TW: One of the things that makes Australia unique, particularly amongst Western liberal democracies, is that we have a relatively unified culture across the country. In practice, that means that most people are going on a similar journey. Yes, there are regional differences, but they’re not as stark as they are in other parts of the world— say, for instance, in the United States. I’m in the Southernmost state [Victoria] which is sometimes referred to as the Massachusetts of the south. In the northern state of Queensland, our lived experiences are different. Our cultures are different, they grew up organically, but there is still a common thread of nationhood which I think binds the common values that have made policymaking more straightforward.
The other thing that I think does matter is – and this will be heretical to many international audiences – we have compulsory voting. I realize that’s an infringement on liberty, but what it means is everybody has ownership of the government.
We don’t have a debate about whether the government was legitimately elected or has a legitimate right to implement its reform agenda. Governments are elected, everybody’s had their say, and as a consequence people accept the outcome.
One of the great tests of democracy is not who wins and who’s the victor, it’s whether those who were defeated accept their defeat and accept the legitimacy of the victor. I think that’s central to it.
The other thing, of course, is that 29 years of uninterrupted economic growth has enabled Australia to confront many challenges. It has enabled our country to finance restructuring of the economy or parts of society and to take many people with us on the journey. Now, I’m not saying public policy in Australia is perfect, it’s not. But when you can cushion the impact on people, you’re able to take more people on a journey.
DC: Like most other countries, due to the pandemic Australia is now facing major economic headwinds. Have we been complacent? Have we prepared for this? Do we have the right policy institutions in place?
TW: We are going to face some big challenges, where we’re going to have to have reforms where we won’t have winners and uber-winners, we’re just going to have people who benefit or see the benefit of reform.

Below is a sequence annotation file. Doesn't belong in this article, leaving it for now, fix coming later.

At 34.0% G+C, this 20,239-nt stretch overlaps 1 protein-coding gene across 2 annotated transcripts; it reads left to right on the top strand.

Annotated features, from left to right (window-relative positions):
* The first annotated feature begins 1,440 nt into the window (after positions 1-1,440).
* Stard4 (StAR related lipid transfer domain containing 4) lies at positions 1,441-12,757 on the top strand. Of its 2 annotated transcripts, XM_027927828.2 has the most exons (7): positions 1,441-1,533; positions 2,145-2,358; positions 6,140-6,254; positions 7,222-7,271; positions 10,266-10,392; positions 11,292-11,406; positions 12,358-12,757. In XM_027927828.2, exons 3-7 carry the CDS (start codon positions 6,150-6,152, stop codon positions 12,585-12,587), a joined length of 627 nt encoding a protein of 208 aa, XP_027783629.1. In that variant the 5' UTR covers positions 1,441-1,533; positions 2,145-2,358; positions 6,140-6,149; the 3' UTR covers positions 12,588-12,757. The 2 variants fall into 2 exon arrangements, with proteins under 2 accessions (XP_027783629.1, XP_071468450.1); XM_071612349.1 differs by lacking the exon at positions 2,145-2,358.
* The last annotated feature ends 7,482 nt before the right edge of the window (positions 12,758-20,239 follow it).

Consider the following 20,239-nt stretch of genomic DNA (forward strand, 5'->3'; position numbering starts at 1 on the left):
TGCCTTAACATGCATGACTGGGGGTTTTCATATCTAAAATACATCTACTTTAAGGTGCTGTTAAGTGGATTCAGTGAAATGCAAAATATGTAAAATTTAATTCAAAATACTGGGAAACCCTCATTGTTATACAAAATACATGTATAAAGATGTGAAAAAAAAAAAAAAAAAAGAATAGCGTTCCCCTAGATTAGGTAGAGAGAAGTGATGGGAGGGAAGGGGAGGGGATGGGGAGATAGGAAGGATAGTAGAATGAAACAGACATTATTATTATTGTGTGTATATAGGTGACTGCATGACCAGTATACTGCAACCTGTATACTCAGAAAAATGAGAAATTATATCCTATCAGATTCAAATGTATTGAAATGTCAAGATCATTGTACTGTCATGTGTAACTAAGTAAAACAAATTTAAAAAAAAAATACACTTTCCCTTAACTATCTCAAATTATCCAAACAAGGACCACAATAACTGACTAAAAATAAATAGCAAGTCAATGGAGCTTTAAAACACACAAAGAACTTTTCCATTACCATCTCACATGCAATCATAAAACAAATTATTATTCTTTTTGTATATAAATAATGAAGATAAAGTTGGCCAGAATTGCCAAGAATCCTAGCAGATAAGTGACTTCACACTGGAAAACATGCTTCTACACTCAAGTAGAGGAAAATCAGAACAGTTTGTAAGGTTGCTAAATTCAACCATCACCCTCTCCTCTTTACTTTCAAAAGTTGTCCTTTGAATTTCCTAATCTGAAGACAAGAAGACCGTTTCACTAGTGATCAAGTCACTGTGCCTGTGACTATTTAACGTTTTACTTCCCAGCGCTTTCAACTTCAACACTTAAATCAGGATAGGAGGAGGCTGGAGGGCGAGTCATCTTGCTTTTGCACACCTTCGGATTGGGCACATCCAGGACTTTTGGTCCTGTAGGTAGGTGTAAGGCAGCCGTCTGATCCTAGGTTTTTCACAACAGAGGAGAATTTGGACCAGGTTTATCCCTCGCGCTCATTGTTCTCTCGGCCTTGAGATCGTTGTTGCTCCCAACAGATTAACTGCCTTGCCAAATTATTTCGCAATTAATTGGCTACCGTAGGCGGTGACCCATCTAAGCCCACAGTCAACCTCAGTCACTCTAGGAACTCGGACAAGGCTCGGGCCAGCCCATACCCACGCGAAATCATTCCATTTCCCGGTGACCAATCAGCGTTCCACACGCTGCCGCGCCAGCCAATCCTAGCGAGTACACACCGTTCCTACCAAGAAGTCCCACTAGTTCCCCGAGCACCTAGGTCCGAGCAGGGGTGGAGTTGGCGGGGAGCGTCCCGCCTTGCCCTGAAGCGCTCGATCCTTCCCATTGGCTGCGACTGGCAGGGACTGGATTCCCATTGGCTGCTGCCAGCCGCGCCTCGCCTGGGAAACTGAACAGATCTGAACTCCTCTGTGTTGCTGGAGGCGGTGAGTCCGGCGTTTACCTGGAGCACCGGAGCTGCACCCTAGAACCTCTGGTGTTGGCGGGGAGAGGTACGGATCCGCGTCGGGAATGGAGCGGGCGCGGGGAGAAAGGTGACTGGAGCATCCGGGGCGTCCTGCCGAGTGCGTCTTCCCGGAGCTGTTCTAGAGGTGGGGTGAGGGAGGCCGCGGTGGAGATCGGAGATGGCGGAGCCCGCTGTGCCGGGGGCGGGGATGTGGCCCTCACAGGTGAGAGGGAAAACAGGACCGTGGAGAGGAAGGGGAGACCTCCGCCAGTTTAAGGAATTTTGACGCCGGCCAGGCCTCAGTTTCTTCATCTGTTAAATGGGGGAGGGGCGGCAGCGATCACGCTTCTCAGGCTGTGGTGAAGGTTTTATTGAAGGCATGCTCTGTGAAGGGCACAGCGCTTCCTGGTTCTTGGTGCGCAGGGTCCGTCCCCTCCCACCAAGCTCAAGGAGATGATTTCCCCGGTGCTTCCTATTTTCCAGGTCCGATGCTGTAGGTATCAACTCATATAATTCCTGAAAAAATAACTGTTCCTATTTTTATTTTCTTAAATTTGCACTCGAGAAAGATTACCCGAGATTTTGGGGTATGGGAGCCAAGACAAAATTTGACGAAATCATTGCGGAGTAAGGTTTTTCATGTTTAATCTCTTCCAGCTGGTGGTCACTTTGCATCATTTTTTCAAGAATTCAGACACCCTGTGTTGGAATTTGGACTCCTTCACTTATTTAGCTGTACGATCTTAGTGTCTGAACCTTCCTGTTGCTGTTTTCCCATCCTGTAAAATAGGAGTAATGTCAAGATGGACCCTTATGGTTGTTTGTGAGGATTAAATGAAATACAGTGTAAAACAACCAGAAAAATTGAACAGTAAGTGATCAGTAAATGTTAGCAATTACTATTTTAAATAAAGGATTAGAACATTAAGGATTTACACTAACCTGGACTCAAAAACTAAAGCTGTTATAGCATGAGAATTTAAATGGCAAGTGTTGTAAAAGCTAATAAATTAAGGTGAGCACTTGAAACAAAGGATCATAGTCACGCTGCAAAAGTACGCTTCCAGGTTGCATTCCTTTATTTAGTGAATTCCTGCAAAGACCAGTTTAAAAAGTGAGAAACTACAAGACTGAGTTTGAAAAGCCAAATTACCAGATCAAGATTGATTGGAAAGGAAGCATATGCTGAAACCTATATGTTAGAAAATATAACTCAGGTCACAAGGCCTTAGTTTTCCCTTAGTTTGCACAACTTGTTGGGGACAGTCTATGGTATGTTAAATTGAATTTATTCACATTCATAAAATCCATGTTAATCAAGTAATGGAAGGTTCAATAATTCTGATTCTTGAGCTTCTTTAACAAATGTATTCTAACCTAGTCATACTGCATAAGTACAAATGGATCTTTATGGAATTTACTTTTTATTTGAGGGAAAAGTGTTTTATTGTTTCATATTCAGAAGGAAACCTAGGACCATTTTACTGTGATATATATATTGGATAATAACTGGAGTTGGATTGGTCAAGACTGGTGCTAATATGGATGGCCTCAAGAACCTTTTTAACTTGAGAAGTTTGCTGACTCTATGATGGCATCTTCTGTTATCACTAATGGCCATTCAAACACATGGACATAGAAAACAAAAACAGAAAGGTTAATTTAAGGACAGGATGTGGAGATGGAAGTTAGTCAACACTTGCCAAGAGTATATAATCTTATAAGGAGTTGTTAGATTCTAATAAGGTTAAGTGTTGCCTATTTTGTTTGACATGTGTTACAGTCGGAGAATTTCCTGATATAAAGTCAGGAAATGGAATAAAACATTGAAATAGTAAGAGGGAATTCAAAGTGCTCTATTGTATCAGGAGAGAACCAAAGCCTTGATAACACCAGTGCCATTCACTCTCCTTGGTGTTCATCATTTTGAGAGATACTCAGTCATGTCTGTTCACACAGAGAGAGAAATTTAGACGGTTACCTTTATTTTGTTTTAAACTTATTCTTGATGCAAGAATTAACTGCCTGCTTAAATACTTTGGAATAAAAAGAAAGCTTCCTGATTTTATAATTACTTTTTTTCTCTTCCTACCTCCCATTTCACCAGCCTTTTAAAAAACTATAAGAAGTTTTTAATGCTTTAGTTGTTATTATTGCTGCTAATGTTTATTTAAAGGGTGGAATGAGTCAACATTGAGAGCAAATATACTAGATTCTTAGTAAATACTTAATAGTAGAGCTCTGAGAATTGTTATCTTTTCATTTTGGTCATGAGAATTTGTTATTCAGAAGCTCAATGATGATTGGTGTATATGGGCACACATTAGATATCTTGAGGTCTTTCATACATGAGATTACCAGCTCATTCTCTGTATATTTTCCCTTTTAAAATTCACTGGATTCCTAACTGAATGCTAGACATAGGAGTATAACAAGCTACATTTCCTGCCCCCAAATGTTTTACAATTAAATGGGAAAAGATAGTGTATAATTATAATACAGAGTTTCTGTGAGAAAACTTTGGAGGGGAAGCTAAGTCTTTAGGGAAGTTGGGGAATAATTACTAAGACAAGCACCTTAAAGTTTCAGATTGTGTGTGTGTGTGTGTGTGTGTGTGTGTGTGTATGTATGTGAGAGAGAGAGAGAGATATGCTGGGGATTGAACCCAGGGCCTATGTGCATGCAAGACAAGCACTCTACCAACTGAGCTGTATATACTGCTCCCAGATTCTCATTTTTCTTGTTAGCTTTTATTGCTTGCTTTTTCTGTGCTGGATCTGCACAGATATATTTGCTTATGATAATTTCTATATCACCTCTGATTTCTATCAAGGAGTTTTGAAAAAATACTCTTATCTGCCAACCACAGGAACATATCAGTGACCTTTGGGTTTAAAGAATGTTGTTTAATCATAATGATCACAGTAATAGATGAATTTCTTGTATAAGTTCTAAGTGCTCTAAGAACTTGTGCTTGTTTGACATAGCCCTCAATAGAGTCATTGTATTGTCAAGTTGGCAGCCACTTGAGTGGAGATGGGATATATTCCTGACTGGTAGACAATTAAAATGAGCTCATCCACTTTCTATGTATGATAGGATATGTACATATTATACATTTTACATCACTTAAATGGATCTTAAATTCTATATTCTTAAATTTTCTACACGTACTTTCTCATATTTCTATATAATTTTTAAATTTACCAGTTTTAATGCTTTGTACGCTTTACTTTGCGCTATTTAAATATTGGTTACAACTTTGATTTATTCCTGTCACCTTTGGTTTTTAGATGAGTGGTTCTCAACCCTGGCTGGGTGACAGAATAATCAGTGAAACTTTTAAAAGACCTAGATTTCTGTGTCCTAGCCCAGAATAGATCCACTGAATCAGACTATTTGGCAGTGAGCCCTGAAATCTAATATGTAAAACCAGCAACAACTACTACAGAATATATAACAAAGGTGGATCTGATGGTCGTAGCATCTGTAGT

There’s going to be a cost, and people are going to have to carry that cost. But not doing anything would impose an even bigger burden. Half of it is about how we get the public discussion right, how we get to a discussion where people understand that there’s a cost to inaction. I think that is going to be a problem.
The other thing is, we’ve built in a lot of welfare and support measures to cushion the impact of previous reforms. The trade-off from that now is there’s quite a lot of financial fat in our welfare system. We’re going to have to become leaner and more agile in the way we operate the country.
I’d still rather work from a position of strength and find a way to slim down than already have significant debt burdens and not have many support measures while trying to address the issues of a globally competitive environment.
DC: Responding to the pandemic is requiring difficult conversations with constituents and the public about the trade-offs involved. How are you seeing this playing out? What needs to happen? How should policymakers go about communicating these trade-offs and the risks involved?
TW: Part of it, unfortunately, is going to require people to experience the consequences of the Covid recession. At the start of the pandemic Australia, because of its relative bounty, was able to cushion the impact— particularly through wage subsidy programs that carried many people through a crisis that’s nearly unprecedented in our history.
But until people feel the consequences of the economic crisis, I think it’ll be hard to make the case for reform. The Economist once wrote of Australia that we’re a “country that’s not very good at managing prosperity but we’re very good in crisis.” When we are confronted with a crisis, when we understand the nature of the problem and that the impact is human, then people will accept that there is a need for change to build a more sustainable future for the country.